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Cordless Tool Power - a short discussion

Updated: Mar 1, 2019

Without getting too technical, mechanical power is all about rotational force and speed, and electrical power is about voltage and current.

Unlike corded power tools, cordless power tools mostly don’t show the power input or output on their rating plates. There are four main places in a cordless power tool that most determine the final power output: the battery, the control system, the motor and the gearbox. Each of these parts behaves in different ways when the power tool is in use.


As the charge depletes, the power a battery can provide also normally reduces. However, this is not the whole story. Cordless power tools often work their batteries very hard. The thing is batteries like an easy life! Providing full power for even a few minutes is not what a battery enjoys! Normally the bigger the battery the easier its life will be when connected to the same power tool. Battery technology is very complex and the numbers written on a battery, the voltage in V and the capacity in Ah, can’t tell the whole story. Suffice to say, like with many things in life, it’s about the quality. For more details see blog post: Talking battery performance.

Control system

If a cordless power tool has variable speed then it will have a control system. On brushed power tools this normally regulates the electrical power to the motor at the start and, on some, it also continues to do so all the way to full power. On some, with higher performance, when the throttle trigger is pressed fully the control system is bypassed by a switch which improves the efficiency. On a brushless power tool bypass is not possible, as the motor will not work without the control system. A well-engineered brushless control system can be much more efficient than a poorly designed system. Bottom line, don’t assume that all power tools have control systems that have the same power efficiency.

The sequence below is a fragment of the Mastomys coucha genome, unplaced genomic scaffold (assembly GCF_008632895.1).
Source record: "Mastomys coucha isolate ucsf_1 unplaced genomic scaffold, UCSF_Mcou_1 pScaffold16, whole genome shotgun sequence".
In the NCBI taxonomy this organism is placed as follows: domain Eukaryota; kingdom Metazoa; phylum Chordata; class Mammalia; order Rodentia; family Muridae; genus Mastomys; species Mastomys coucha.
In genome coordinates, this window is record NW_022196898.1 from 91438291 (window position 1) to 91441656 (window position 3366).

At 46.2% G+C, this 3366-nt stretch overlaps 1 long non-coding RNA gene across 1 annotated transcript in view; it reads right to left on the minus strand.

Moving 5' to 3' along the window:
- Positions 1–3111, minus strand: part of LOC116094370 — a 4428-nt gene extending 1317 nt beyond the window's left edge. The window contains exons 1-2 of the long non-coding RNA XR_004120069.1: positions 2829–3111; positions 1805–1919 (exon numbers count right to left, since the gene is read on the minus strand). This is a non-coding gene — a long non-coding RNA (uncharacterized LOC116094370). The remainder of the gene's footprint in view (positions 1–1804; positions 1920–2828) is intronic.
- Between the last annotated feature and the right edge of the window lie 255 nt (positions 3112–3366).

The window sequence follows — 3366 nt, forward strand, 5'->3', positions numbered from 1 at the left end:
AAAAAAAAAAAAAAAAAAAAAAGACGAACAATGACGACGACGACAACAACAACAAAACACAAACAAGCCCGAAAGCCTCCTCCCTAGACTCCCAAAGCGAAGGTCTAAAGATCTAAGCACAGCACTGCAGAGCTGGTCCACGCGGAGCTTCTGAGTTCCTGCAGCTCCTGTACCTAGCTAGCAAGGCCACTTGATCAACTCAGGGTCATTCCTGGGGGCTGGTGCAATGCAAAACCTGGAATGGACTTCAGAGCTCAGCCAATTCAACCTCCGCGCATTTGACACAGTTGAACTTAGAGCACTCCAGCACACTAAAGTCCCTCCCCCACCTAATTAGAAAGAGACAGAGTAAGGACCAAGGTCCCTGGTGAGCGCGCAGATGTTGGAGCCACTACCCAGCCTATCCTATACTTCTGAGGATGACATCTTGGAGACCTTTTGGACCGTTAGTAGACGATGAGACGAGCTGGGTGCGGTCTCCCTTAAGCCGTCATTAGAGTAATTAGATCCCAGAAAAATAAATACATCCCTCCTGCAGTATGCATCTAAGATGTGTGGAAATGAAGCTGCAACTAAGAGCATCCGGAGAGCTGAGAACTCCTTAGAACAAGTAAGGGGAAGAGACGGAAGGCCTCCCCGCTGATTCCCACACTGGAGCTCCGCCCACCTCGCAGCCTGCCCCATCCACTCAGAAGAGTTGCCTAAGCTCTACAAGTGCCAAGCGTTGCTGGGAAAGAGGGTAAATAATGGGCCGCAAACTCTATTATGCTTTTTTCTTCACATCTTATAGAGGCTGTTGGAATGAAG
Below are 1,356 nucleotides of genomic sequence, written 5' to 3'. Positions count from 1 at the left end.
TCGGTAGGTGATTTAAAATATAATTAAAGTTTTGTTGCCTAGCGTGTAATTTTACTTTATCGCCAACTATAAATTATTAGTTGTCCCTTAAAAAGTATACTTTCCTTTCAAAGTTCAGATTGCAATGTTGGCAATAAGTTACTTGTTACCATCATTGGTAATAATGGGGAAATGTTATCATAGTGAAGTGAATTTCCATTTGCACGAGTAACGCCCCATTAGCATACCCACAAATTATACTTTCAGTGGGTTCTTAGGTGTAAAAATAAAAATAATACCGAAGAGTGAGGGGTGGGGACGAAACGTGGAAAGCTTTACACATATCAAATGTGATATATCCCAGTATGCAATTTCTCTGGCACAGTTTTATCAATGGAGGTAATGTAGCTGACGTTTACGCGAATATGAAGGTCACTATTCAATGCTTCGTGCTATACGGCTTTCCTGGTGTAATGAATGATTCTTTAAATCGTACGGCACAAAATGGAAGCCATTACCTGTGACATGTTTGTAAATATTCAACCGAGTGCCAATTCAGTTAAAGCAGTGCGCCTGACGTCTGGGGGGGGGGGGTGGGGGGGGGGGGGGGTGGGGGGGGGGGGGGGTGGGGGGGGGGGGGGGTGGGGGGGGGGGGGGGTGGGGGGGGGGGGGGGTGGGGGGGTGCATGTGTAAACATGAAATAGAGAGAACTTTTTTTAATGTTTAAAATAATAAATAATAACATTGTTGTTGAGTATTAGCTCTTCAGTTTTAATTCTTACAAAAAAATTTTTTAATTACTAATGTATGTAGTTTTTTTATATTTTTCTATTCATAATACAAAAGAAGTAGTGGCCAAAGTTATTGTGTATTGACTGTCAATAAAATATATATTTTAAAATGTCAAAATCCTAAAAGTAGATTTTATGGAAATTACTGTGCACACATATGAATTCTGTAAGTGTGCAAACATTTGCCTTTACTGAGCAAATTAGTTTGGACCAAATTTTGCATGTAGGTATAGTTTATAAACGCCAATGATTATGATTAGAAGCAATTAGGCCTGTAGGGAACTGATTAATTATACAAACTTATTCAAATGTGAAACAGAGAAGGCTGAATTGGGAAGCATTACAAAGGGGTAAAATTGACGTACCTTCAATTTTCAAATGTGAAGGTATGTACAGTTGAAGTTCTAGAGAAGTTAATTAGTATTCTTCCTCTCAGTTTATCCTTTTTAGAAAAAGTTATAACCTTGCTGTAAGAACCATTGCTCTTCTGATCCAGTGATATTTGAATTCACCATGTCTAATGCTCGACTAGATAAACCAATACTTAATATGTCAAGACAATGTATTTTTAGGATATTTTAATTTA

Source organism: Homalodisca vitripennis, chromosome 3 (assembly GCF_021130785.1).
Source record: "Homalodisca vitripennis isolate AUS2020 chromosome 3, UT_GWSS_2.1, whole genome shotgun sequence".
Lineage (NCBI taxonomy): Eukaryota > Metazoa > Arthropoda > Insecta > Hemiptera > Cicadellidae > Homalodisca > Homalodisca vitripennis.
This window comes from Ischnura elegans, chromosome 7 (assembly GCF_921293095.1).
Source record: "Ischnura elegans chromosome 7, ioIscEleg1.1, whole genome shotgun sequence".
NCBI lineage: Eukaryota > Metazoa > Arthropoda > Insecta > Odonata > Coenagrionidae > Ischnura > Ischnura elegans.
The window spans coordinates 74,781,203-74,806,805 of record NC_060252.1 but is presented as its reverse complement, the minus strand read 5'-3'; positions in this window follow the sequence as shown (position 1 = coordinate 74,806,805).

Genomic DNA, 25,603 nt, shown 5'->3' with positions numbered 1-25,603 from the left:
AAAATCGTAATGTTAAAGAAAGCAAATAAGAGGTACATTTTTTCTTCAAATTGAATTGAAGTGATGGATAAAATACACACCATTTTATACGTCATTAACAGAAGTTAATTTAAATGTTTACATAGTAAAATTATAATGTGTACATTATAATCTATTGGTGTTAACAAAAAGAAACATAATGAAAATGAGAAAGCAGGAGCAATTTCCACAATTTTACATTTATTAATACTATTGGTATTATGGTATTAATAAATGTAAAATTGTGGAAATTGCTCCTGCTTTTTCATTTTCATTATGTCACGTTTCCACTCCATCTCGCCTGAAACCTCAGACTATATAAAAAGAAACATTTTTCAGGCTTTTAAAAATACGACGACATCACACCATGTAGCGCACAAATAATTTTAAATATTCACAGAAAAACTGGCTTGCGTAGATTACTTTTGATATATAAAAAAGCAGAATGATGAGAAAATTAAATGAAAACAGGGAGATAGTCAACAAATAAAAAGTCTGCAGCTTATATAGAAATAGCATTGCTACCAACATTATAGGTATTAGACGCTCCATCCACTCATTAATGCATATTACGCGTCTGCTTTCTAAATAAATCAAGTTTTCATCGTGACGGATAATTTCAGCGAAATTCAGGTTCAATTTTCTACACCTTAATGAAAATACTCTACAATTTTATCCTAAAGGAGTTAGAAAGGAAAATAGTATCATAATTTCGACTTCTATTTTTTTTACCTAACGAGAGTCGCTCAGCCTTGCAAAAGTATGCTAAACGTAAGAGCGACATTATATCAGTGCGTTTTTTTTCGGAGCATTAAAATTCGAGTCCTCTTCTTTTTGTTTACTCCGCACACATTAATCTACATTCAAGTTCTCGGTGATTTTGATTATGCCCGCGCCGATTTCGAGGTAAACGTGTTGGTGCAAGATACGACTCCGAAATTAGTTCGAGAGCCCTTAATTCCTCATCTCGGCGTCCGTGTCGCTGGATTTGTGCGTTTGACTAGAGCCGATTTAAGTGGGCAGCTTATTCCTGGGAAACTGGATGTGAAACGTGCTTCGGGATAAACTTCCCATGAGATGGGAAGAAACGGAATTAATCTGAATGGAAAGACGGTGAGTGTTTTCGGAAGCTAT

Some cordless power tool motors can be quite efficient at converting electrical power into mechanical power. However, if a motor is running hot then it is not efficient. The efficiency of the motor in a power tool is often an engineering compromise. In some, this compromise can make the overall efficiency of the power tool much lower if it is not used as intended, with consequent reduction in battery run time.


The quality of a cordless power tool gearbox can make a massive difference to how well the power tool performs and how long it runs. Consider that a gearbox is a series of gears with shafts and bearings. These all have to be turned by the motor. This absorbs power even before the power tool has done the job you want it to do! A heavy duty gearbox may have higher friction than one designed for less arduous work. Performance, efficiency and longevity all force design compromises.


So, the power output from cordless power tools is perhaps more complicated than it might at first seem. The cordless power tool with the greatest efficiency may not be the power tool that will do the job you need it to do. So when you decide on which cordless power tools to buy, choose the system that is designed for the kind of use you are likely to need it for. The power tool manufacturer has optimised the power tool for that purpose.

KwikPro power tool systems use motors, gearboxes, control systems and batteries that have all been carefully specified to provide the optimum power and performance and to work as efficiently as possible as drills, drivers, grinders, saws or multi-tools according to the duties for which they are intended to be used. KwikPro Gold for frequent heavy duty work and KwikPro Silver for more occasional medium duty use.

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